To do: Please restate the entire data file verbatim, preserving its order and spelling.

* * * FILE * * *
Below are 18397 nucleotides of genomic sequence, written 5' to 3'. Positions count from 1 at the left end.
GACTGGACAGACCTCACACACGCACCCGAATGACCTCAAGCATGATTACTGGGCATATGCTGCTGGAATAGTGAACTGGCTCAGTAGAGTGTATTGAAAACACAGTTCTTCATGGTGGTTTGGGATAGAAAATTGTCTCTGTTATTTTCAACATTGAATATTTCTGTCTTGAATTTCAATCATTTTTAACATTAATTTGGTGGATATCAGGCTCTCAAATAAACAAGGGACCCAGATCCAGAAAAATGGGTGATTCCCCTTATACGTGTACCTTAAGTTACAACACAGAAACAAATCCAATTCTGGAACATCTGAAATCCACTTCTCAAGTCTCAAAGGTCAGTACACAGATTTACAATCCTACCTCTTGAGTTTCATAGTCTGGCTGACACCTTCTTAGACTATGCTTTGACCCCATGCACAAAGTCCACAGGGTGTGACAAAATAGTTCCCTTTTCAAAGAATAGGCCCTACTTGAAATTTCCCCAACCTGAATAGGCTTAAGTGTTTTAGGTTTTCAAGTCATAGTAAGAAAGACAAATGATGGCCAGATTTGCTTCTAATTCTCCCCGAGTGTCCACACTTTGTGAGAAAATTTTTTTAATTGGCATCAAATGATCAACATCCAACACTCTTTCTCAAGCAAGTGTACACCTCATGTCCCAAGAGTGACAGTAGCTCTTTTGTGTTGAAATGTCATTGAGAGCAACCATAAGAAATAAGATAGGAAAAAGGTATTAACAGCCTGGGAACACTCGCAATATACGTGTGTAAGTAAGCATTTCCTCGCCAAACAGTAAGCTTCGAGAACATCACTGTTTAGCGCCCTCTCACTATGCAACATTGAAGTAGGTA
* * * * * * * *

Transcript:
Below are 18397 nucleotides of genomic sequence, written 5' to 3'. Positions count from 1 at the left end.
GACTGGACAGACCTCACACACGCACCCGAATGACCTCAAGCATGATTACTGGGCATATGCTGCTGGAATAGTGAACTGGCTCAGTAGAGTGTATTGAAAACACAGTTCTTCATGGTGGTTTGGGATAGAAAATTGTCTCTGTTATTTTCAACATTGAATATTTCTGTCTTGAATTTCAATCATTTTTAACATTAATTTGGTGGATATCAGGCTCTCAAATAAACAAGGGACCCAGATCCAGAAAAATGGGTGATTCCCCTTATACGTGTACCTTAAGTTACAACACAGAAACAAATCCAATTCTGGAACATCTGAAATCCACTTCTCAAGTCTCAAAGGTCAGTACACAGATTTACAATCCTACCTCTTGAGTTTCATAGTCTGGCTGACACCTTCTTAGACTATGCTTTGACCCCATGCACAAAGTCCACAGGGTGTGACAAAATAGTTCCCTTTTCAAAGAATAGGCCCTACTTGAAATTTCCCCAACCTGAATAGGCTTAAGTGTTTTAGGTTTTCAAGTCATAGTAAGAAAGACAAATGATGGCCAGATTTGCTTCTAATTCTCCCCGAGTGTCCACACTTTGTGAGAAAATTTTTTTAATTGGCATCAAATGATCAACATCCAACACTCTTTCTCAAGCAAGTGTACACCTCATGTCCCAAGAGTGACAGTAGCTCTTTTGTGTTGAAATGTCATTGAGAGCAACCATAAGAAATAAGATAGGAAAAAGGTATTAACAGCCTGGGAACACTCGCAATATACGTGTGTAAGTAAGCATTTCCTCGCCAAACAGTAAGCTTCGAGAACATCACTGTTTAGCGCCCTCTCACTATGCAACATTGAAGTAGGTA